E-commerce spending up 12% in Q1: comScore

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US e-commerce sales reached $38 billion in the first quarter, up 12% compared with Q1 2010, according to comScore. It was the sixth consecutive quarter of e-commerce growth and the second straight double-digit growth quarter in the US.

“We've seen this figure continue to climb the past few quarters,” said Andrew Lipsman, senior director of marketing and industry analysis at comScore. “This reflects an overall improvement in the economy, consumer sentiment and consumer expectations for the future. This also reflects the fact that e-commerce has become more relied upon because of its pricing power and convenience.”

The top 25 online retailers accounted for more than two-thirds (67.7%) of dollars spent online, the same percentage as Q1 2010. This share peaked at 70% in 2010, meaning that small- and mid-sized retailers are regaining lost market share.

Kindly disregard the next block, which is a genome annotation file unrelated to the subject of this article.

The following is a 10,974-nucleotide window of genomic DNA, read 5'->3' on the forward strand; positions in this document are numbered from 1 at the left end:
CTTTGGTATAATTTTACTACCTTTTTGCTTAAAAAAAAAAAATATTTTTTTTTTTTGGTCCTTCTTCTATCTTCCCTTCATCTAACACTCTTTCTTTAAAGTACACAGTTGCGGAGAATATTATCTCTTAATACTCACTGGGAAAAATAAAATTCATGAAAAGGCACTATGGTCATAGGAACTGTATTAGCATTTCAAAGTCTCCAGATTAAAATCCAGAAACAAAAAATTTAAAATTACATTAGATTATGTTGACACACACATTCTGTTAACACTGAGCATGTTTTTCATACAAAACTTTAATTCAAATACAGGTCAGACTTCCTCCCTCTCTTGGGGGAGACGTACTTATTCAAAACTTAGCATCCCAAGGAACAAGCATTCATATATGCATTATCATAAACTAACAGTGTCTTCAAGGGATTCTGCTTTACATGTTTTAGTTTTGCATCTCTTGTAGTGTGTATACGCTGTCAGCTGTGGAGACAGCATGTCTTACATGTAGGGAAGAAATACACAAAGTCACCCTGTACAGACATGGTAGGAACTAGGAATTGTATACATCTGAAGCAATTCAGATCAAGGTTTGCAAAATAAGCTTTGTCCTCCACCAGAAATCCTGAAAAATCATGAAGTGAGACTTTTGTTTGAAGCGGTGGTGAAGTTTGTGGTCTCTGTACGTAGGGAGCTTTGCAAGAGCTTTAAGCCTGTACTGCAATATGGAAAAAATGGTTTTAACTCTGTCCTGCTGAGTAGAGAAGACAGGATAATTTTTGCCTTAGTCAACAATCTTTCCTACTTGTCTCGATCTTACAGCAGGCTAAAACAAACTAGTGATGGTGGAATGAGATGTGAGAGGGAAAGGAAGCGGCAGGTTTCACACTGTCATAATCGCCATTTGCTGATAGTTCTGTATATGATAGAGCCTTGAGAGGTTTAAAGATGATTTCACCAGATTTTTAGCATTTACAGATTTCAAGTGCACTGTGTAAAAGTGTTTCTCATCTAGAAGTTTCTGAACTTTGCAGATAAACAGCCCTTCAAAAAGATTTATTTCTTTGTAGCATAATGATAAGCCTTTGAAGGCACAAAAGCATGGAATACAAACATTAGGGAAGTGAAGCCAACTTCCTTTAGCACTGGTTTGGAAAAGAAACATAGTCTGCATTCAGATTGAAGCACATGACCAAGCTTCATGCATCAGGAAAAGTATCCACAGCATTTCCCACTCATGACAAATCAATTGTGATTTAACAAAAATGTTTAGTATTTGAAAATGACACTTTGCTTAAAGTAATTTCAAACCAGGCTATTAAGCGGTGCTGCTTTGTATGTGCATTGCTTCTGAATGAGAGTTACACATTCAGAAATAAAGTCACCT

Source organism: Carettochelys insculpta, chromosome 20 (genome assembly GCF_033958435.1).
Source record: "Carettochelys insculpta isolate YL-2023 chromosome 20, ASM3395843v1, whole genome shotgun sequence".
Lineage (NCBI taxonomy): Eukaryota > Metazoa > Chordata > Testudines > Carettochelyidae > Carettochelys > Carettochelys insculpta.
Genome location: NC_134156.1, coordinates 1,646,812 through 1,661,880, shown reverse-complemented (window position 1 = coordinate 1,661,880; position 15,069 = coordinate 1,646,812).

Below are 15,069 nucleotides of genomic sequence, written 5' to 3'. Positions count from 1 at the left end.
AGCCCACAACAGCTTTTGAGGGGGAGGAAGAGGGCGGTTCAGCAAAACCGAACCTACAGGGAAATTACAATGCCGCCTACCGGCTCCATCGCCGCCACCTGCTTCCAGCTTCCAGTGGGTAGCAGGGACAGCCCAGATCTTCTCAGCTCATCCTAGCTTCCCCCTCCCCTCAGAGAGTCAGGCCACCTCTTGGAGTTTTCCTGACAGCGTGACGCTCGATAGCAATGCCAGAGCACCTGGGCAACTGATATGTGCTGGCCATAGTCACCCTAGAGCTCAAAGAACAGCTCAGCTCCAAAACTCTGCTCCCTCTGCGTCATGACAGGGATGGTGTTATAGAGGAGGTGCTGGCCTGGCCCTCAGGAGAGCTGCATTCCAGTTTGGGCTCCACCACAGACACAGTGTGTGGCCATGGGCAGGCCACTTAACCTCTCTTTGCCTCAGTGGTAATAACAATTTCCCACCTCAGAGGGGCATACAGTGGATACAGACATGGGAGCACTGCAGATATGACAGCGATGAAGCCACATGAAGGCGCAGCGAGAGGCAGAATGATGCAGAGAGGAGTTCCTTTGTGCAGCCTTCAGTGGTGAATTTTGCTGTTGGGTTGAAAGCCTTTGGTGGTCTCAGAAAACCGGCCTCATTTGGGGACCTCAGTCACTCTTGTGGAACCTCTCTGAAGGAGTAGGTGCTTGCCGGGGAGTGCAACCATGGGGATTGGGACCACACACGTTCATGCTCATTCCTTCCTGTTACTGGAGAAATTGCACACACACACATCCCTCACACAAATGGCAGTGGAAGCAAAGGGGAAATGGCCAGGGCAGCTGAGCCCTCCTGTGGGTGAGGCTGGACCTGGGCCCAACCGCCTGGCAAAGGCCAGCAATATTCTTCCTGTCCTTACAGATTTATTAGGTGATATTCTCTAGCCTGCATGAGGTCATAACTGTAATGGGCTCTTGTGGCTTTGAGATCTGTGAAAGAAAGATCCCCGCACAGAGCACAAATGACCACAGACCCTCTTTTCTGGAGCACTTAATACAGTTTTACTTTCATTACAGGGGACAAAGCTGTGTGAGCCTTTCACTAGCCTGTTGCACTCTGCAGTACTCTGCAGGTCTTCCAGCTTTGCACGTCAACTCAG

“In poor economic times, larger retailers have an economic advantage,” said Lipsman. “They can continue to spend on marketing and advertising. Plus their name brand and product awareness benefits them.”

He added that small- and mid-size retailers now have available marketing spend and they are using it to “take back that market share.”

The 12% quarterly growth in national e-commerce sales was the result of a 7% increase in the number of online buyers and 9% growth in transactions per buyer, according to the report. Dollars per transaction, however, were down about 4% year-over-year.

Lipsman said online retailers shouldn't be concerned with a decrease in dollars per transaction because it's typically indicative of new online buyers easing into the practice.

“Sometimes we see the rate-per-person decline as the number of people in the segment increases,” he said. “You're getting new buyers and as they start off slow, they bring down the average. If you just looked at existing buyers and compared their behavior, you probably wouldn't see a decline.”

The top-performing product categories were video games, consoles and accessories; books and magazines; computers; consumer electronics; and computer software excluding PC games. Each of the aforementioned categories grew at least 13% year-over-year in Q1 2011, but Lipsman declined to reveal specific numbers for each category.


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